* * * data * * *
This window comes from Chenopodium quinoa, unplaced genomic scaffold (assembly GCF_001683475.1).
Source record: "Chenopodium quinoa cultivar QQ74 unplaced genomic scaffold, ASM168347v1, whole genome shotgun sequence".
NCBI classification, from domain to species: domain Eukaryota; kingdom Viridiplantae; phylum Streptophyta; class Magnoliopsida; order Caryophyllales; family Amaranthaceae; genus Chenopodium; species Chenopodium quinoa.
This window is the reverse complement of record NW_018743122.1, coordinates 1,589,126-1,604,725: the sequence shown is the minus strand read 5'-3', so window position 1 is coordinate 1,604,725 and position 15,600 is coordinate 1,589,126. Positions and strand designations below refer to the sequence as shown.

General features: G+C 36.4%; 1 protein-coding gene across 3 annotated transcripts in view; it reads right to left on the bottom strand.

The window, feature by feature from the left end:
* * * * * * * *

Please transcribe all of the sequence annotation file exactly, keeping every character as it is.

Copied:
This window comes from Chenopodium quinoa, unplaced genomic scaffold (assembly GCF_001683475.1).
Source record: "Chenopodium quinoa cultivar QQ74 unplaced genomic scaffold, ASM168347v1, whole genome shotgun sequence".
NCBI classification, from domain to species: domain Eukaryota; kingdom Viridiplantae; phylum Streptophyta; class Magnoliopsida; order Caryophyllales; family Amaranthaceae; genus Chenopodium; species Chenopodium quinoa.
This window is the reverse complement of record NW_018743122.1, coordinates 1,589,126-1,604,725: the sequence shown is the minus strand read 5'-3', so window position 1 is coordinate 1,604,725 and position 15,600 is coordinate 1,589,126. Positions and strand designations below refer to the sequence as shown.

General features: G+C 36.4%; 1 protein-coding gene across 3 annotated transcripts in view; it reads right to left on the bottom strand.

The window, feature by feature from the left end: